An association of Aerographers & Mates,
Meteorologists & Oceanographers

Memories of the Naval Weather Service in the 1920s and 30s


A Letter by LCDR Robert L. Welles, USN RET 

to CDR Neil F. O’Connor, USN RET

November/December 1975

CDR Neil F. O'Connor, US Navy,

Staff, ComSeventhFlt,

FPO, San Francisco, Calif, 96601.


Dear Neil:

Glad to receive your letter and to know that the project is still alive. Will do my best to provide some information regarding the early days of pre-war aerology. Much will be personal experiences, likely a lot of generalities, and perhaps a few remarks that might not stand the light of publicity. Hopefully this will wind up in some degree of chronological order and be of help. Also, should "Red" Lockhart return from Oregon prior to time of completion of this will contact [him] to see what he night remember from the 30s.

Bear in mind that prior to 1929 the branch had very few officers. Aerological activities at the air stations, on what carriers and seaplane tenders which were at hand, and the staff positions as they developed, were in charge of Chiefs. By 1925 there were 12 to 14 of us, all quite competent for that day and age. As a side remark, during those early days there was quite a bit of contention between radio and aerology regarding copying weather broadcasts, consequently several of the chiefs became relatively proficient (hit or miss) in copying these broadcasts for their own benefit. One, Bob Currie at NAS Norfolk about 1922-23 developed the ability to enter data on a map directly from the broadcast signals. An order came out about 1925 that radio personnel would cooperate fully in copying these schedules. 

Until the aerographer rating was established (about 1925, I think) the branch ratings were under a general "catchall" designation of Quartermaster. For example aerographers were QM(m)(Meteorology), there was a QM(p)(Pigeons), and of course the general service deck rating. For a time and until the fleet received the proper word, it was not unusual to find a QM(m) standing general deck and bridge watches, a few became good navigators. There were many more ratings under the QM label. It was a catch-all type rating.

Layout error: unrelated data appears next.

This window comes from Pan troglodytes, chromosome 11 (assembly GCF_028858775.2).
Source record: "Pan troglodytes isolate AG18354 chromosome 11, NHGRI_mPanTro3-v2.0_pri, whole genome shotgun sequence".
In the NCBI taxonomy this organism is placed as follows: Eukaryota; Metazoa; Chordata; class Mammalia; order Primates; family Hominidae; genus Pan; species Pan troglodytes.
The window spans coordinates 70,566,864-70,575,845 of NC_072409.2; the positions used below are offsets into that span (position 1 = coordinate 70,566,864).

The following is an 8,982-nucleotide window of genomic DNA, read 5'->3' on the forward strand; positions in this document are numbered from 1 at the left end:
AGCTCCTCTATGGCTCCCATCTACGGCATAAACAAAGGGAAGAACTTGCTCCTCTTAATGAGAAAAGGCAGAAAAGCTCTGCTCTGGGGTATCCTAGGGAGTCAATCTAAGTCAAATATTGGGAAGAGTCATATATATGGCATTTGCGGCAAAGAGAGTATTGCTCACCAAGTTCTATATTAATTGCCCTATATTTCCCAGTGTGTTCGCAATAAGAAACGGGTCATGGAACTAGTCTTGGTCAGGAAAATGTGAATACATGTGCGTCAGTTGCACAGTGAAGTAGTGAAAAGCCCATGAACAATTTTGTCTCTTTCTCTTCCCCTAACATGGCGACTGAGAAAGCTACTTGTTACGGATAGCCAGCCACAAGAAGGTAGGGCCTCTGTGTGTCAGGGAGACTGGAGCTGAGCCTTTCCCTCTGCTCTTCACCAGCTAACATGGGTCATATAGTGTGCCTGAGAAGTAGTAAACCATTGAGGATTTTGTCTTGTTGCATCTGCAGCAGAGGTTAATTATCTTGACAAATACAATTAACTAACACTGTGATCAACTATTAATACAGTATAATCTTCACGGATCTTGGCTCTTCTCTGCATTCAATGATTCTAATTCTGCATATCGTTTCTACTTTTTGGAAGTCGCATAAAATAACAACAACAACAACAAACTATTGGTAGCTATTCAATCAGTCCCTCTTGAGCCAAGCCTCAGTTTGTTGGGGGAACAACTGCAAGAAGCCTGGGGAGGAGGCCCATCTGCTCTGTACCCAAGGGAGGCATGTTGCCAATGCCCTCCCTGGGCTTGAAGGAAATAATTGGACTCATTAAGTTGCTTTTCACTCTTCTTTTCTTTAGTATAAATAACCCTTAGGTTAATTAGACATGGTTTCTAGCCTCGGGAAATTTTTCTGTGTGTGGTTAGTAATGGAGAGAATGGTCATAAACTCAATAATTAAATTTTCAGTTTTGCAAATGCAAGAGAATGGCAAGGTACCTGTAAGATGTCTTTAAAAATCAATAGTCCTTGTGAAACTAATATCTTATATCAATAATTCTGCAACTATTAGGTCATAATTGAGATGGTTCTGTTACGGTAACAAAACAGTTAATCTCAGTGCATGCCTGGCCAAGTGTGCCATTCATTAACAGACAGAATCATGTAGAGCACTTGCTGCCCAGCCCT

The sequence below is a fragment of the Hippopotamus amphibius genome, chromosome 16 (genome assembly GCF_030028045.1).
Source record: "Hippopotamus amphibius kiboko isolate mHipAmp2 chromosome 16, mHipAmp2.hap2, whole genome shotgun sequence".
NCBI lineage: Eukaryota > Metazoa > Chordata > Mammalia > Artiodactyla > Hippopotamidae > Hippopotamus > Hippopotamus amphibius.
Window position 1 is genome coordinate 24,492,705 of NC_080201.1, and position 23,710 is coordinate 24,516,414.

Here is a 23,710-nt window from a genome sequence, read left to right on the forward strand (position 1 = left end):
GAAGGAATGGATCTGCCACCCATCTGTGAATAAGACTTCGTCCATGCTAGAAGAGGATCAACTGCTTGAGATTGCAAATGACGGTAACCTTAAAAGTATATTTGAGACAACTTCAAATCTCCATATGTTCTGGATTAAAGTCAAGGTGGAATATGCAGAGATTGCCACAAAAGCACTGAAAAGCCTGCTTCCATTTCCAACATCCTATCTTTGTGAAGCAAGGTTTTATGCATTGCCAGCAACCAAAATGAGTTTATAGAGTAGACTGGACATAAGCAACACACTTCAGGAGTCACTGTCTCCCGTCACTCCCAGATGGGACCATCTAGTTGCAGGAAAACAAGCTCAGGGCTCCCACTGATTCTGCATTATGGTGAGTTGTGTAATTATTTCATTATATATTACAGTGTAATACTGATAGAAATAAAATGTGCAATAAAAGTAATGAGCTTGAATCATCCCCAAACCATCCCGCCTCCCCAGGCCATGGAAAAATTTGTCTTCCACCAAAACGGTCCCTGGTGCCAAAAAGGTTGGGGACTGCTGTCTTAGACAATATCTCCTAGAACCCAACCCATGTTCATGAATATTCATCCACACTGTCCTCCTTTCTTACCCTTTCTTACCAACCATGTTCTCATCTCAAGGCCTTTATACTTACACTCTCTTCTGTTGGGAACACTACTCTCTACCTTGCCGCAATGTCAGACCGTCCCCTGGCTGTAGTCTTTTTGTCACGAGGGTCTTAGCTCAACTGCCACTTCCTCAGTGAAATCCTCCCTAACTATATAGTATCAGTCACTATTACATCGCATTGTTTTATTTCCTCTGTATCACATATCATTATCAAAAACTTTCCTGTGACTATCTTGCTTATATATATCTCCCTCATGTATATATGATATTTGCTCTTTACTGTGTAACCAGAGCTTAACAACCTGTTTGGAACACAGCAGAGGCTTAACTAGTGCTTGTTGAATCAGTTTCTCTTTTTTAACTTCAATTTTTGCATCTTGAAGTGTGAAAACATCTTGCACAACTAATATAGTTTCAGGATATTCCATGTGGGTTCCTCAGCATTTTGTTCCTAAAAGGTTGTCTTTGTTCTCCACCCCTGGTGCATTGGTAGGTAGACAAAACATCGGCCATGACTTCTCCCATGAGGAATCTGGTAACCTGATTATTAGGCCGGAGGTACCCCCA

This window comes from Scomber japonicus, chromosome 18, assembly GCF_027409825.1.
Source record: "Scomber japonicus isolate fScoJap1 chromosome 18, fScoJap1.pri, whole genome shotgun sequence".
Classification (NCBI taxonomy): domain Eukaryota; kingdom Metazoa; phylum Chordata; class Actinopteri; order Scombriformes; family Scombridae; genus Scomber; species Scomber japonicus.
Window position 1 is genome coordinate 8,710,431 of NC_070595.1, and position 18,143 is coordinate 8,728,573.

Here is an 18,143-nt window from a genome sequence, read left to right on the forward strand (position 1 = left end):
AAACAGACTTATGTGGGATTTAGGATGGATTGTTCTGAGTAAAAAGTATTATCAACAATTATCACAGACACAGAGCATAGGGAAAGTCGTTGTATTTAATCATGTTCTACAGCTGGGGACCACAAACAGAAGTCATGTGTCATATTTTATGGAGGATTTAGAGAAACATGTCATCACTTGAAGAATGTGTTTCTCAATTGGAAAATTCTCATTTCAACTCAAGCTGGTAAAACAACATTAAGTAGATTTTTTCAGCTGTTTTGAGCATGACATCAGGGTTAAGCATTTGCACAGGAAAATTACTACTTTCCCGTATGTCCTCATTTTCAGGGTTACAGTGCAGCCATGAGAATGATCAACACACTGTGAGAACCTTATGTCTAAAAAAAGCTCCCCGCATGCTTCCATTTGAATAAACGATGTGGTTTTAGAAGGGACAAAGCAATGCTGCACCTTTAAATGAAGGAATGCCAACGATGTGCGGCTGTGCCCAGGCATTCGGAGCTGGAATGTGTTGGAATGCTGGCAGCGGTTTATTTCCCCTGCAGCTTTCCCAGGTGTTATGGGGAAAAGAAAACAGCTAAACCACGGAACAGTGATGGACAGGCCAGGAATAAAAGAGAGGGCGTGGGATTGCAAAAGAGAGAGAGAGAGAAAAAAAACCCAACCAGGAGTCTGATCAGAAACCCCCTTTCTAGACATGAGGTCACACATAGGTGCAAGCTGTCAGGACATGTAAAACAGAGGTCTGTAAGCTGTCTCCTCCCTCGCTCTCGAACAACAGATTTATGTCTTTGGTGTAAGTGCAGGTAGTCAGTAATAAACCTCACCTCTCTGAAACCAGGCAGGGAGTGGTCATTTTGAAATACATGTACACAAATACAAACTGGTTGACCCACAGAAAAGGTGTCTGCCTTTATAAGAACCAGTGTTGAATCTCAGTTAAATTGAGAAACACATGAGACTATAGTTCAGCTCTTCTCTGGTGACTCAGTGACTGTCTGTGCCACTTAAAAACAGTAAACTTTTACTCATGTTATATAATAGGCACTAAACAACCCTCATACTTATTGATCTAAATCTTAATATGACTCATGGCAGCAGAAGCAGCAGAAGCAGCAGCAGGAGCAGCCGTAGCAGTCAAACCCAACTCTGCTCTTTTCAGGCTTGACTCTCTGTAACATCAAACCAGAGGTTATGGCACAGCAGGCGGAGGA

During those early days, up to about 1925, the branch would accept transfers of men having almost any rating, providing they were considered adaptable, trainable and having desirable personal traits. This was done to build up seniority in the rating structure. Thus, Al Francis, R.J. Brown and I were MM1c(a) (Aviation) Bob Currie was a CQM; Tommy Thcmas a C.Signalman, E.M. Brown a C. Yeoman, J.B. Chamberlain a Boatswains Mate 1c, and so on. These and others formed the nucleus of the branch as it developed. Francis and I preceded the others. Perhaps a notation on later activities might be of interest: Francis left after 16 years to become Chief Meteorologist, later Chief Navigator, and then night operations manager for PanAm Pacific, then became Operations manager for China National. Bob Currie became Chief Meteorologist for American Airlines, R.J. Brown was Chief for PanAm South American Division while Thomas became Chief for PanAm Atlantic division. I was Chief of United Western Division and then was Western Division station manager at Oakland. Being Fleet Reservists, all except Francis were recalled prior to WW2. So you can see that the Navy had a lot to do with development of commercial airlines, weather wise, not to mention pilots, which is another story.

The first school was at Pensacola, instituted sometime before I was there in 1921. There had been a few post WWI classes as a few aerographers were scattered around at the various Air Stations. The Pensacola office and school was under command of Lieut. William F. Reed, a reserve officer with a weather bureau background and a holdover from WWI. At this time Lieuts. Reichelderfer and J.B. Anderson, also hold overs from WWI, were around someplace but not active in Aerology. Late in 1921 Reed was transferred to BuAer. as officer in charge of the branch, have no idea of whom he may have relieved, if anyone. Do suspect that during that post war period that the branch was run by almost anyone available in the Flight Section. This was the start of modern day control of the branch by Aerological officers. Anderson was then brought back into aerology and came to Pensacola; he was one of the countries outstanding small sail boat men and, I believe, held international status, also he was on the Shenandoah (dirigible) when it was torn to pieces over Ohio in a line squall, He was, I think, the only Aerological officer ever assigned to the dirigibles, rest of the time the jobs were held by Chiefs, except perhaps Shorty Orville.